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Re: [css-backgrounds] border-image with an SVG resource that has no intrinsic size

From: Said Abou-Hallawa <sabouhallawa@apple.com>
Date: Wed, 12 Aug 2015 16:56:14 -0700
To: www-style@w3.org
Message-id: <FA629335-5D33-4CEA-A416-74425D8BDC93@apple.com>
Regarding the last point which is why the SVG image (with no intrinsic size) by itself can be rendered correctly while the image-border in WebKit renders all the pieces from the top-left corner, here is my explanation for why this approach was chosen. Let's  consider this simple test case:

svg-no-intrinsic-size.svg:

<svg xmlns="http://www.w3.org/2000/svg <http://www.w3.org/2000/svg>" version="1.1">
 <rect width="100" height="100" fill="lime"/>
 <rect x="10" y="10" width="80" height="80" fill="none" stroke="black" stroke-width="4px"/>
</svg>

test-case.html:
<!DOCTYPE HTML>
<head>
 <style>
   .box {
     height: 100px;
     width: 100px;
     margin: 10px;
     display: inline-block;
     background-color: red;
     border: 20px solid;
   }
   .border-image-no-intrinsic {
      border-image: url('svg-no-intrinsic-size.svg') 0 fill;
   }
   .border-image-no-intrinsic-slice {
      border-image: url('svg-no-intrinsic-size.svg') 20 fill;
   }
 </style>
</head>
<body>
 <div class="box border-image-no-intrinsic"></div>
 <div class="box border-image-no-intrinsic-slice"></div>
</body>

When loading this test case In Chrome, the first div: <div class="box border-image-no-intrinsic”> draws only the fill part of the border-image. But the drawing of the border-image is scaled down by some ratio which is hard to be understood. But from tracing the code here is why this scaling is happening.
This div size is (100x100) with border of 20, so the border box is (140x140)
According to the specs: the intrinsic size of the SVG border image should be (140x140)
Since the border-image has fill set on but its slice is 0, the whole SVG which is (140x140) has to be displayed in the content box of the div which is (100x100)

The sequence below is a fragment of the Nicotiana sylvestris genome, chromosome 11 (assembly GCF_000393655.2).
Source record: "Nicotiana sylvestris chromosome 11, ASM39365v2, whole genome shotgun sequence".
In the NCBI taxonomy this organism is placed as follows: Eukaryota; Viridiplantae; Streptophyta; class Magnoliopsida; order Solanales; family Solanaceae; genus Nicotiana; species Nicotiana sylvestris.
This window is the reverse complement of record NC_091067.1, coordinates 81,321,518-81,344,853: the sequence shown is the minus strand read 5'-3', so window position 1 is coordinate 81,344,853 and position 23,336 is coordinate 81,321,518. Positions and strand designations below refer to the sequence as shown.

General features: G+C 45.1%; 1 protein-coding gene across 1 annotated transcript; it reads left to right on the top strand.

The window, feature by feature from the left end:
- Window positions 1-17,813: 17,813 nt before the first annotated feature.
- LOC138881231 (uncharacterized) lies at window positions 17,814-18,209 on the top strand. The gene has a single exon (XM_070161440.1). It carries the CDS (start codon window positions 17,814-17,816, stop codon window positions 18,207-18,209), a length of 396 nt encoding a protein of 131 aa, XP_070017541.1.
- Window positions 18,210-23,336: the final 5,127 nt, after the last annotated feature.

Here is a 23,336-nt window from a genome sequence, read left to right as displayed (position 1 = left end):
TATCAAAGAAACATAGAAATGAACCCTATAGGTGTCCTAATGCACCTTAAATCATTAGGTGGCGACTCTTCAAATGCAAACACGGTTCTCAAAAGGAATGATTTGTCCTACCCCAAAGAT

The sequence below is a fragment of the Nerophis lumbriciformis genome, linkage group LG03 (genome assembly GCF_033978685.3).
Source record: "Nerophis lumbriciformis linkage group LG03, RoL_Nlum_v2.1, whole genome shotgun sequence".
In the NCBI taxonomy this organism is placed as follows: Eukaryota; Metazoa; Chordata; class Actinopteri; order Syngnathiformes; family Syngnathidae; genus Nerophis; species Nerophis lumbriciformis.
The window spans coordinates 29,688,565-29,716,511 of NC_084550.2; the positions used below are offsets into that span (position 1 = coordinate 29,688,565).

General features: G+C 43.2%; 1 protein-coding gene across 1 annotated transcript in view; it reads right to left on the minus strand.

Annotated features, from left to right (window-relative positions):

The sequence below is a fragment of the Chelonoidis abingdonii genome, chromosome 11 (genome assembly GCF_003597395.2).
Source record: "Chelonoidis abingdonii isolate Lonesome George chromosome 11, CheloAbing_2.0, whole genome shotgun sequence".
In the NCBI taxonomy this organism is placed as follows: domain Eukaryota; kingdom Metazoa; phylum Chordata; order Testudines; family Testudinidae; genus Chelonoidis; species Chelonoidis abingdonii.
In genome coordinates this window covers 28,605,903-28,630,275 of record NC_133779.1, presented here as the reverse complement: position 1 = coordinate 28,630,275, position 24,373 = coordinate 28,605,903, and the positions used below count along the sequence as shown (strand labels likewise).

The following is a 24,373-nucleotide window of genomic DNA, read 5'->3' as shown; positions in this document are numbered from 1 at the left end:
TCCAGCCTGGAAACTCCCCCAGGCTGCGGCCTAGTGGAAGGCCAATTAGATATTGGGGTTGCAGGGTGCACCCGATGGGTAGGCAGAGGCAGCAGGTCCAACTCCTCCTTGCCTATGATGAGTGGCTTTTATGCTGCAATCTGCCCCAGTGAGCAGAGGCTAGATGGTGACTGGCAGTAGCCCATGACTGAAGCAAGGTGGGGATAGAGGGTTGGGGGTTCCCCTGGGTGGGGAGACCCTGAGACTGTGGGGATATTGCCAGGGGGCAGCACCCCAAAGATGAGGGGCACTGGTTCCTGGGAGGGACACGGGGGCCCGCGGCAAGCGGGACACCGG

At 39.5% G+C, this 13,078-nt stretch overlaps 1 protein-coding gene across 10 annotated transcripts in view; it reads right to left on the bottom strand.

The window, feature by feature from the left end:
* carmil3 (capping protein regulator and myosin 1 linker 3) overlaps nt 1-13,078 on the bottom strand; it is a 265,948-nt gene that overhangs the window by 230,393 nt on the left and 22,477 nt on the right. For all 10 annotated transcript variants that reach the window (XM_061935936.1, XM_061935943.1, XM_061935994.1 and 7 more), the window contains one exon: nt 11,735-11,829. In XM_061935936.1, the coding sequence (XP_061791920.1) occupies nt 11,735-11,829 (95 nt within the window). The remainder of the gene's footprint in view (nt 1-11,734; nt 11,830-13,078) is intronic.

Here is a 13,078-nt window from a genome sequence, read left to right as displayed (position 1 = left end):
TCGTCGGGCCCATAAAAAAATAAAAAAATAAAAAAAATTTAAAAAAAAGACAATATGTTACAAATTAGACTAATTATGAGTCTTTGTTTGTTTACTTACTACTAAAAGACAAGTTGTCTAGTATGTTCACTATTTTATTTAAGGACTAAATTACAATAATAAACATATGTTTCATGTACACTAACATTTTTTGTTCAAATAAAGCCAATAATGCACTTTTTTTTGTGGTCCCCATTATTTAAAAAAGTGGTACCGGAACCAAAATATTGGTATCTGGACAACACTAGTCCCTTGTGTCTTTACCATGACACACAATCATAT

So the SVG drawing will be scaled down by 100/140.
In Chrome also, the second div: <div class="box border-image-no-intrinsic-slice”> draws all the nine parts of the border-image. But it does not fill the whole rectangle of the <div>; it only fills 100x100 out of the 140x140 pixels. Here is why this happening:
This div size is (100x100) with border of 20, so the border box is (140x140)
According to the specs: the intrinsic size of the SVG border image should be (140x140)
Since the border-image has its slice set to 20, the drawing size is also 140x140, which means no scaling is applied when drawing the image.
Since the SVG itself draws only 100x100 pixels and since no scaling or stretching will happen,  only 100x100 of the element area will be covered by the SVG image.
From these two cases, it was obvious to me that this problem is unsolvable. The nine-piece-slicing algorithm needs to know the bonding box of the drawing to draw the border-image correctly. There is no reliable way to know this bounding box (at least for now). So the only way to know it is to require an “intrinsic size” set by the user.

Now if the following SVG is used, the border-image will be drawn exactly as expected:

<svg xmlns="http://www.w3.org/2000/svg <http://www.w3.org/2000/svg>" version=“1.1” width=“100” height=“100">
 <rect width="100" height="100" fill="lime"/>
 <rect x="10" y="10" width="80" height="80" fill="none" stroke="black" stroke-width="4px"/>
</svg>

The specs says that the border box of the containing element should be used as a replacement of the image intrinsic size, if it is not provided. But this does not even give predictable results for simple cases.

I disagree that this was horrible change in WebKit. I understand it is not the ultimate solution and might not be the expected behavior. But my goal in choosing this approach was two things: (1) Solve this problem using the most straightforward solution so we get predictable and easy to explain results. (2) Make strong emphasis to the users that border-image has to have intrinsic size since we can’t guess its bounding drawing box.
Received on Thursday, 13 August 2015 13:57:17 UTC

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